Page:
Important Note:Login & Check Your Email Inbox and Activate Confirmation Link
Free Training / Tech Courses Info/Student Scholarships
About Technical Interview
When a technical presentation is part of your job interviewing process, you want to make sure your presentation is exciting, job-relevant and motivational. Depending on the position, your visual presentation might include graphics, charts, statistical information, flow charts, text or complex diagrams, requiring detailed explanations. As you present the information, you must make sure the interviewers stay interested in your content and can logically follow your line of reasoning. Otherwise, they might lose focus and mentally write you off as a job candidate. With modern advancements in technology, it's best to use computer software programs to create technical presentations.
Before you dive into your technical content, it's best to introduce yourself and briefly explain why you're interested in the position. Then, start your presentation with an inspiring and motivational slide. Michael Ernst, an associate professor at the University of Washington, recommends defining the problem and explaining how you're going to address or solve that issue. You might want to select an image or a photograph that helps interviewers emotionally connect to your presentation. For example, if your technical presentation is about fundraising strategies as the director of development at a university, you might start with an image of a dejected college student, unable to pay tuition, or a graph of unemployment statistics in your state. Discuss how you plan to use fundraising programs to provide scholarship and need-based aid for college students and their families.
Since the objective of a technical presentation is to convince the employer to choose you for the position, it's best to discuss your previous accomplishments in the industry. You can provide slides that define the scope of your previous work responsibilities and how you successfully completed job-relevant projects. Focusing on how your skills were beneficial to the project and how your technical skills made project completion possible can help you come across as a qualified, proactive, successful job applicant. For example, if you're applying for a position as a graphic artist for a publisher, you can present visual examples of your drawings, discuss computer software you used and explain how you created content for other publishers. Always remember to cite copyright information at the bottom of each slide if the work doesn't belong to you.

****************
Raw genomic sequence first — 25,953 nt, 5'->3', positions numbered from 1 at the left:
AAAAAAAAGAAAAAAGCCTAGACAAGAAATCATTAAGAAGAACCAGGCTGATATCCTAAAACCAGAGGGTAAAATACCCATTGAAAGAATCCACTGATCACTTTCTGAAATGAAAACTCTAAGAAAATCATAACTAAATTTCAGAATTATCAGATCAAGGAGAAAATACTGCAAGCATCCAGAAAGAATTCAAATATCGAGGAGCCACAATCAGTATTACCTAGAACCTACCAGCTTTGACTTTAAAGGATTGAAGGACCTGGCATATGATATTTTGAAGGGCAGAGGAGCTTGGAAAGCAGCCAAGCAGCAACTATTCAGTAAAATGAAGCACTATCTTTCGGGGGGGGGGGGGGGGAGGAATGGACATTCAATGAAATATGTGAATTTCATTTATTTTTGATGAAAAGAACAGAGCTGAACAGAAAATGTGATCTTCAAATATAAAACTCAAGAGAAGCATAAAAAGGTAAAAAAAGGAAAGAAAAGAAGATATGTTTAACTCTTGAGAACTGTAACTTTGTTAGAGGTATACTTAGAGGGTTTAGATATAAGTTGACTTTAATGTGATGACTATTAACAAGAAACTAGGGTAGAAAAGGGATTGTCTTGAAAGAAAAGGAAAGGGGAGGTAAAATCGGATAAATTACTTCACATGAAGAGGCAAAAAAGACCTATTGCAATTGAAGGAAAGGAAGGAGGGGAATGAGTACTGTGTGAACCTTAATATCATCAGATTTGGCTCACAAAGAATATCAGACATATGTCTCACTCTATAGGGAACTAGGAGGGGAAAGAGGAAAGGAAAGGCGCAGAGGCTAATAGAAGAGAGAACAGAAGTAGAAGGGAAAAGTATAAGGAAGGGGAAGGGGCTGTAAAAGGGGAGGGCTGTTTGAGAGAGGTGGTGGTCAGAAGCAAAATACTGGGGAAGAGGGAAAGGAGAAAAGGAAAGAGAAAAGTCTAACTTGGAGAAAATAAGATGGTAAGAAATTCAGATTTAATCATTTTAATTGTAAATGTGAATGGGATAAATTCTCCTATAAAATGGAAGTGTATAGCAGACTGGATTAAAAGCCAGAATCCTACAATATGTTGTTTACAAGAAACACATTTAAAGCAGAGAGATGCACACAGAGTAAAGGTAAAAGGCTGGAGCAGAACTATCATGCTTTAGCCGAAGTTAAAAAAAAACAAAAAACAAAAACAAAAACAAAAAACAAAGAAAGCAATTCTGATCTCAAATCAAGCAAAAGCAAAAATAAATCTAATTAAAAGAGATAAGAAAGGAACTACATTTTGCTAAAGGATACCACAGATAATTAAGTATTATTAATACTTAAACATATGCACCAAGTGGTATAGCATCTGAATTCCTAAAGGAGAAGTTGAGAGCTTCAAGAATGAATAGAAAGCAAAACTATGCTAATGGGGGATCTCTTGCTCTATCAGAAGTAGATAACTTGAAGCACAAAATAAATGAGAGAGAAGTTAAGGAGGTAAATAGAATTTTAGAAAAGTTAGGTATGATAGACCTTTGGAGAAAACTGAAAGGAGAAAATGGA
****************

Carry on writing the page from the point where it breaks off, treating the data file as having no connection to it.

As you progress through the technical elements of your presentation, provide a brief outline at the beginning of each new topic, briefly explaining what you plan to cover in that section. According to Ernst, it's best to incorporate short, concise outlines into your presentation rather than starting your talk with one comprehensive outline. Outlines provide structure for your content, keep your ideas focused and help interviewers follow the logic of your presentation. Ernst also suggests using specific colors, fonts and arrows on your outlines to differentiate topic sections within your presentation.
A technical presentation for a job interview often contains common elements, vital to almost any presentation. For example, Texas A&M University's tips for graduates states that technical presentations shouldn't contain busy, multicolored slides that are difficult to read. It's best not to fill a slide with lots of text; use bullets with a few key words instead. Wide margins and a font size larger than 17 points also make your slides easier to read. The site also recommends using animation to make your technical presentation more interactive. Specifically, if your technical elements include equations, formulas or graphs, you can present each equation one at a time, using animation to increase visual interest. Overwhelming interviewers with a bunch of equations all at once can reduce your chances of getting the job. They might lose interest in your material and disengage before you ever get to solutions or answers that could potentially benefit the company.
Source: Contents are provided by Technicalsymposium Google Group Members. Disclaimer: All the above contents are provided by technicalsymposium.com Google Group members. Further, this content is not intended to be used for commercial purpose. Technicalsymposium.com is not liable/responsible for any copyright issues.